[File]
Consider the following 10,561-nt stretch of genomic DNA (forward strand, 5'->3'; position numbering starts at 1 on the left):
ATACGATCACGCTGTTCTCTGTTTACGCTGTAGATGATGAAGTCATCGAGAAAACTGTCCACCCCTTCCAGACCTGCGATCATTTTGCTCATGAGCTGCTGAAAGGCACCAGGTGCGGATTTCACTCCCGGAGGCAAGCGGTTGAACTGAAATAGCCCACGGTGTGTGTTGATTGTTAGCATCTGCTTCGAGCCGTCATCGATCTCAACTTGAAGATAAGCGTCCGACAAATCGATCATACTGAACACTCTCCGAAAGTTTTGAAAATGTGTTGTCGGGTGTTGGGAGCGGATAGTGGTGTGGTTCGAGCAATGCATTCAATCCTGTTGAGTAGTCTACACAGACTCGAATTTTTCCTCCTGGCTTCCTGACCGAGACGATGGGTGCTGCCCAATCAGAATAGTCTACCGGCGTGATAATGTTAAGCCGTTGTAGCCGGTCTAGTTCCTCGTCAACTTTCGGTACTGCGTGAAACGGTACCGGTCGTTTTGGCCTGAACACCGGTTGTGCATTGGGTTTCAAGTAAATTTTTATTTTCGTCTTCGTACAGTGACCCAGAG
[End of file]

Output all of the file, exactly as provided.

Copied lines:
Consider the following 10,561-nt stretch of genomic DNA (forward strand, 5'->3'; position numbering starts at 1 on the left):
ATACGATCACGCTGTTCTCTGTTTACGCTGTAGATGATGAAGTCATCGAGAAAACTGTCCACCCCTTCCAGACCTGCGATCATTTTGCTCATGAGCTGCTGAAAGGCACCAGGTGCGGATTTCACTCCCGGAGGCAAGCGGTTGAACTGAAATAGCCCACGGTGTGTGTTGATTGTTAGCATCTGCTTCGAGCCGTCATCGATCTCAACTTGAAGATAAGCGTCCGACAAATCGATCATACTGAACACTCTCCGAAAGTTTTGAAAATGTGTTGTCGGGTGTTGGGAGCGGATAGTGGTGTGGTTCGAGCAATGCATTCAATCCTGTTGAGTAGTCTACACAGACTCGAATTTTTCCTCCTGGCTTCCTGACCGAGACGATGGGTGCTGCCCAATCAGAATAGTCTACCGGCGTGATAATGTTAAGCCGTTGTAGCCGGTCTAGTTCCTCGTCAACTTTCGGTACTGCGTGAAACGGTACCGGTCGTTTTGGCCTGAACACCGGTTGTGCATTGGGTTTCAAGTAAATTTTTATTTTCGTCTTCGTACAGTGACCCAGAG